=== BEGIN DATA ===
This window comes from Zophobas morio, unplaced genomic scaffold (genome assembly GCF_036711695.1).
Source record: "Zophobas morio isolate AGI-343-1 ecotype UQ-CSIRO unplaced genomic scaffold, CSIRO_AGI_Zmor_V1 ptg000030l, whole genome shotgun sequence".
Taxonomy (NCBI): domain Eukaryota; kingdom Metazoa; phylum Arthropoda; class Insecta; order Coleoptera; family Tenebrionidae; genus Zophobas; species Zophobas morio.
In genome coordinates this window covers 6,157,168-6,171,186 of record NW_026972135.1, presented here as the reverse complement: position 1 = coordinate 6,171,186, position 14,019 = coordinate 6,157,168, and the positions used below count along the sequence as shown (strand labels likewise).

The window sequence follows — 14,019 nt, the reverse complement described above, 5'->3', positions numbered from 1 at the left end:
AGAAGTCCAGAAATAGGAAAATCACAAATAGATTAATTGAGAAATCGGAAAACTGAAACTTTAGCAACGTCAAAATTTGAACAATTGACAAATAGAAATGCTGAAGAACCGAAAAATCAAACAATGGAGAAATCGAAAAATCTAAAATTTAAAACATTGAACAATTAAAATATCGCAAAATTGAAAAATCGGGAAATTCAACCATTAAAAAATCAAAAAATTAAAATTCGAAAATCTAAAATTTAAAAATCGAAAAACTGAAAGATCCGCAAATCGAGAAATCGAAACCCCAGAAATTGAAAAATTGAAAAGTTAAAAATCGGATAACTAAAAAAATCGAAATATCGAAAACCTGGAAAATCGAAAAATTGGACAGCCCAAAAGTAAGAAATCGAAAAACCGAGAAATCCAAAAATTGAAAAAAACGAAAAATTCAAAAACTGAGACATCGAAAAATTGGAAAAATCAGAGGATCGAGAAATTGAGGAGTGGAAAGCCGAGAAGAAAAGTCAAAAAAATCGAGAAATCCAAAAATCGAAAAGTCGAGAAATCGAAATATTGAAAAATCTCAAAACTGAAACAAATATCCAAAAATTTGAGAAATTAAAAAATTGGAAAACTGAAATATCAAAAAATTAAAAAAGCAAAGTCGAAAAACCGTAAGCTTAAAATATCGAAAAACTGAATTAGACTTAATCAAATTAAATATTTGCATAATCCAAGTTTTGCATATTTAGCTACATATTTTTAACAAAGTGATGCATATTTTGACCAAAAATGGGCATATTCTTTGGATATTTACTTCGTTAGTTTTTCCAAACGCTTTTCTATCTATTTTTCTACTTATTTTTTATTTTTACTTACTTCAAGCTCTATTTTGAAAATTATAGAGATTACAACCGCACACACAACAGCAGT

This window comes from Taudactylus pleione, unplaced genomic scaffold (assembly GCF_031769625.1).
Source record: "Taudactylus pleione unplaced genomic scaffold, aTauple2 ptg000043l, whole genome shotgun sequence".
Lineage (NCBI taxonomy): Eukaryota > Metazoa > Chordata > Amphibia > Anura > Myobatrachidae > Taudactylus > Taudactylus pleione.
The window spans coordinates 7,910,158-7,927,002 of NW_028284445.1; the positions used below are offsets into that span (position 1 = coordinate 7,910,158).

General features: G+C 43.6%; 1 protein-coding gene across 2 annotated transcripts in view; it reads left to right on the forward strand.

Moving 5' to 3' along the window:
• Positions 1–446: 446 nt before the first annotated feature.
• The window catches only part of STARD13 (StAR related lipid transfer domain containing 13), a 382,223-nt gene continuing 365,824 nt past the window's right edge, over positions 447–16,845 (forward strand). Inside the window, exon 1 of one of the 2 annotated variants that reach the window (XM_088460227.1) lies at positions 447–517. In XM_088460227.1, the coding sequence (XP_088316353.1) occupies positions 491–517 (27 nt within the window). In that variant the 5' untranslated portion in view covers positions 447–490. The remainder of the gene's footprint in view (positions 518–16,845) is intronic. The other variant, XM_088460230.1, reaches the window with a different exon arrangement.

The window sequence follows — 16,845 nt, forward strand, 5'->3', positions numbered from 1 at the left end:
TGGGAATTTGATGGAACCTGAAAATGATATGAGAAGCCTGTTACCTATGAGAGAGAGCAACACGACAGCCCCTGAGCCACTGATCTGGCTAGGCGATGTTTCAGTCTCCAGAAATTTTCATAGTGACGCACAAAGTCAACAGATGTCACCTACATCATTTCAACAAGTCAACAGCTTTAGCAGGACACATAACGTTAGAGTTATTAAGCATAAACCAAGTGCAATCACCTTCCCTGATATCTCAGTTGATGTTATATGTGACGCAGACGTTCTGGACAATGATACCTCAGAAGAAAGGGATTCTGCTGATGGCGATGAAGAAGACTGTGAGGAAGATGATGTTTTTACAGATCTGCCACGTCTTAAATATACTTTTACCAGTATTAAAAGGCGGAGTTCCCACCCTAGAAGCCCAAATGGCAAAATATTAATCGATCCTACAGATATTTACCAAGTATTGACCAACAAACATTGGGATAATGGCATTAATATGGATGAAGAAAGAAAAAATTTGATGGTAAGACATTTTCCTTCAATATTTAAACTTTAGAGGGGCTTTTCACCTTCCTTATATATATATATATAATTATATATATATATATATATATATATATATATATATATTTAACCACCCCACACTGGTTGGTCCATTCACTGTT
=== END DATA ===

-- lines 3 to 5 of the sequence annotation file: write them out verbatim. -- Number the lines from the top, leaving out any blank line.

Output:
Taxonomy (NCBI): domain Eukaryota; kingdom Metazoa; phylum Arthropoda; class Insecta; order Coleoptera; family Tenebrionidae; genus Zophobas; species Zophobas morio.
In genome coordinates this window covers 6,157,168-6,171,186 of record NW_026972135.1, presented here as the reverse complement: position 1 = coordinate 6,171,186, position 14,019 = coordinate 6,157,168, and the positions used below count along the sequence as shown (strand labels likewise).

The window sequence follows — 14,019 nt, the reverse complement described above, 5'->3', positions numbered from 1 at the left end: